De-Mystifying Gluten Free

What is gluten?
According to the Celiac Disease Foundation “Gluten is a general name for the proteins found in wheat (durum, emmer, spelt, farina, farro, KAMUT® khorasan wheat and einkorn), rye, barley and triticale”. Gluten is like the natural glue that holds food together. If you are eating wheat or breads products then you are consuming gluten. Chances are that you are consuming gluten in foods and drinks that are not even bread or grain products. Wheat, barley and rye are the top grains that have gluten in them and they occur in many common dishes and foods. 



What’s all the hype about gluten free?

With the increase of autoimmune disease and a more conscious shift towards nutrition, gluten has become a very hot topic. Celiac disease is an autoimmune disease in which gluten damages the small intestine. The small intestine has villi, which are small finger-like projections that help us absorb nutrients from our foods. Gluten in people with Celiac disease turns on a response within their bodies to attack and blunt the villi making them incapable of doing their job of helping us absorb nutrients. 
Not only is a gluten free diet for those with Celiac disease but it has been shown to benefit people with other autoimmune conditions such as Hashimoto’s thyroiditis, Graves’ Disease, Lupus, and Rheumatoid Arthritis. It has been shown to be beneficial in people who suffer from allergies, asthma, acne and other skin conditions, attention issues, and depression.


Who can benefit from a gluten free diet? 
Even if you have been tested for Celiac disease and the results are negative it doesn’t mean you can’t benefit from a diet free of gluten. There are many people who have a sensitivity to gluten, and when they remove it from their diet they see huge improvements in their overall health. A food sensitivity is not a true food allergy, like peanuts are which cause some people to have an anaphylactic reaction. A food sensitivity is a delayed reaction in the body and can present in many different forms up to days after the food is consumed. Here is an example: A 24 year old man has back acne, mild depression, a lot of gas and bloating and loose stools. He curiously went on the gluten free diet to see if he felt any different. Within only 2 weeks he noticed his back acne cleared up by 90%, his mood was better, and he had 70% less gas, no more bloating and no more unpleasant loose stools. 
The gluten free diet is very beneficial for several reasons and is simple to start to implement. Children as well as adults benefit from removing gluten from their diet. The truth is we are consuming far too much gluten in our diet because it is in so many foods we are not even aware of. The way grains are grown and harvested and breads are made in this modern age is very different than they were a few hundred years ago. 


Is gluten free healthier? Will I lose weight?
Many people are under the presumption that a gluten free diet is a healthy diet and is one that can help you lose weight. The truth is, a gluten free diet CAN be healthy if done correctly, but like any other diet, if done incorrectly it can be unhealthy. What I mean by this is that there are some foods out there that are gluten free but they are still bad for your health. All oil is naturally gluten free so foods can still be fried or full of grease and salt and be considered gluten free. Most grocery stores now have a gluten free aisle but these aisles are full of gluten free snacks like cookies that are full of sugar and are still processed. So be conscious of the type of gluten free foods you are choosing as fuel for your body.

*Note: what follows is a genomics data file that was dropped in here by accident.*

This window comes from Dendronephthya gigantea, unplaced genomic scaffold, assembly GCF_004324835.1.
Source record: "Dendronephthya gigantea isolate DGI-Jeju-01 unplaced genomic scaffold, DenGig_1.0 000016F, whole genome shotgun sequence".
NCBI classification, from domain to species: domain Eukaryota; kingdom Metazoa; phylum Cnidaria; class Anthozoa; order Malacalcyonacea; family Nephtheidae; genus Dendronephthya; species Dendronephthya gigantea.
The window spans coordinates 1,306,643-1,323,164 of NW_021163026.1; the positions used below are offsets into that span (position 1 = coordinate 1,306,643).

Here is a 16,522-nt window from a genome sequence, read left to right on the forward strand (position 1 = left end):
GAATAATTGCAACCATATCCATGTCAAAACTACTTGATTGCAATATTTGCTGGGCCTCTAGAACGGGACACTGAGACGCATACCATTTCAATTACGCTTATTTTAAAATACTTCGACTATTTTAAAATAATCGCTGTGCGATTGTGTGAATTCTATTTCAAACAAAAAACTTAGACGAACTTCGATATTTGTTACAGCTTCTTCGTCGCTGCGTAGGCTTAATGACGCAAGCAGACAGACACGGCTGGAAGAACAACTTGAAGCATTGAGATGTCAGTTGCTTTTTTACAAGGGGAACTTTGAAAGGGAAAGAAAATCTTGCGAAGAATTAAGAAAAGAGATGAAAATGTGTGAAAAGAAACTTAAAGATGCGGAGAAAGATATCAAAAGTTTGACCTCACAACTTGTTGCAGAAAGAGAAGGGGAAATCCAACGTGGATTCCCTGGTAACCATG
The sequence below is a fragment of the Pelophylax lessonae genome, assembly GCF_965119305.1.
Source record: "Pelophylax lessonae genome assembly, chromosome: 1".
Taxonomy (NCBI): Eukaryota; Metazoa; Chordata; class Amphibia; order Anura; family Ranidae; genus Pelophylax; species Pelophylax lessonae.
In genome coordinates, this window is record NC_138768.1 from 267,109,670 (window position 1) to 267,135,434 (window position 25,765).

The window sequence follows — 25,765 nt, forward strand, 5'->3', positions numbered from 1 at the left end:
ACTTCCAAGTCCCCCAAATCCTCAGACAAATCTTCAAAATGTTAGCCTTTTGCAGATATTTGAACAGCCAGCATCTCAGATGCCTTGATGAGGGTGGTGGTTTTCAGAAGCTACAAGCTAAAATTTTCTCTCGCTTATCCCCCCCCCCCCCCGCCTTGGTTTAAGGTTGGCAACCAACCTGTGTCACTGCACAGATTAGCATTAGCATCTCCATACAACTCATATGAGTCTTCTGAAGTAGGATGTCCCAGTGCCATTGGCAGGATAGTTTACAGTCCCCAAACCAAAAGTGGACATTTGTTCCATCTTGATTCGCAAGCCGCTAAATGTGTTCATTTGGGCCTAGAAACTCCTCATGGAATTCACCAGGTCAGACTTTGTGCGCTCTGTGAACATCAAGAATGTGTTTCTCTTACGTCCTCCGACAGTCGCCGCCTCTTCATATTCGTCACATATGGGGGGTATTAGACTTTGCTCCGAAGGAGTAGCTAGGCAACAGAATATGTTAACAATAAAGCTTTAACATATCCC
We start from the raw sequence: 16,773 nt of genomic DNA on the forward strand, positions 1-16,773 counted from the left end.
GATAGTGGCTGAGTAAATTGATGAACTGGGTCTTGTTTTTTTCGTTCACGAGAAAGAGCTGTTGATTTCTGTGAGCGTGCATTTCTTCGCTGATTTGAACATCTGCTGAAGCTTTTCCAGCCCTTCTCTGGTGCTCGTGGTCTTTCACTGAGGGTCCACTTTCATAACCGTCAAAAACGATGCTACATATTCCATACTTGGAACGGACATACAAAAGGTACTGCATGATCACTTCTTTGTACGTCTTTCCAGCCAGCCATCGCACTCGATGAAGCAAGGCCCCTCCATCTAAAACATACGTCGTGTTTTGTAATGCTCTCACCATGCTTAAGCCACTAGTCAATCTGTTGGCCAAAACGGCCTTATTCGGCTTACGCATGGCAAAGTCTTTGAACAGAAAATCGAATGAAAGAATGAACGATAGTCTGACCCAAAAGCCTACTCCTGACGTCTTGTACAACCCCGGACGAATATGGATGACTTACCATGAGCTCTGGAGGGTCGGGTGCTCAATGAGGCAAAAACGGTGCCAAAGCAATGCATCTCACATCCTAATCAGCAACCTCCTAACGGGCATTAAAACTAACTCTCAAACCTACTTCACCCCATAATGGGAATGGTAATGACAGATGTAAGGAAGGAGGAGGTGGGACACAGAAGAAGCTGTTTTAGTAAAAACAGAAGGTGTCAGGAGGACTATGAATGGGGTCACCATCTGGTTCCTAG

Weight loss is possible on a gluten free diet but if weight loss is the main focus then gluten is not the only food that should be banned from your healthy new lifestyle. Choose fresh fruits and vegetables to be the focus of your meals. With the assistance of an exercise trainer or health professional develop a personalized exercise plan to increase fat burning and muscle building. 


What can I eat that does not have gluten?
In general foods that do not have wheat, rye, or barely do not have gluten. BUT this is not a rule and food labels should be read on every item. Find a health or nutritional expert who can teach you how to read labels so you can decipher if a food is gluten free or not. When in doubt, look for gluten free certified icons on packaged foods. All fresh fruits and fresh vegetables should be naturally gluten free. Grains like rice and quinoa are also naturally gluten free. The truth is more fresh, whole, organic, and natural foods are more gluten free than most people realize. There are gluten free alternatives to virtually all foods now and gluten free friendly restaurants are popping up more and more. When in doubt, ask! Your local restaurant, juice bar, coffee bar, or grocery store should be able to answer honestly what is or is not gluten free. There are many free resources as well for you to utilizing when making the transition to gluten free. Empower yourself to make the changes you want to better your life! Your health is just that, yours.



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-In Love and Health, Dr. S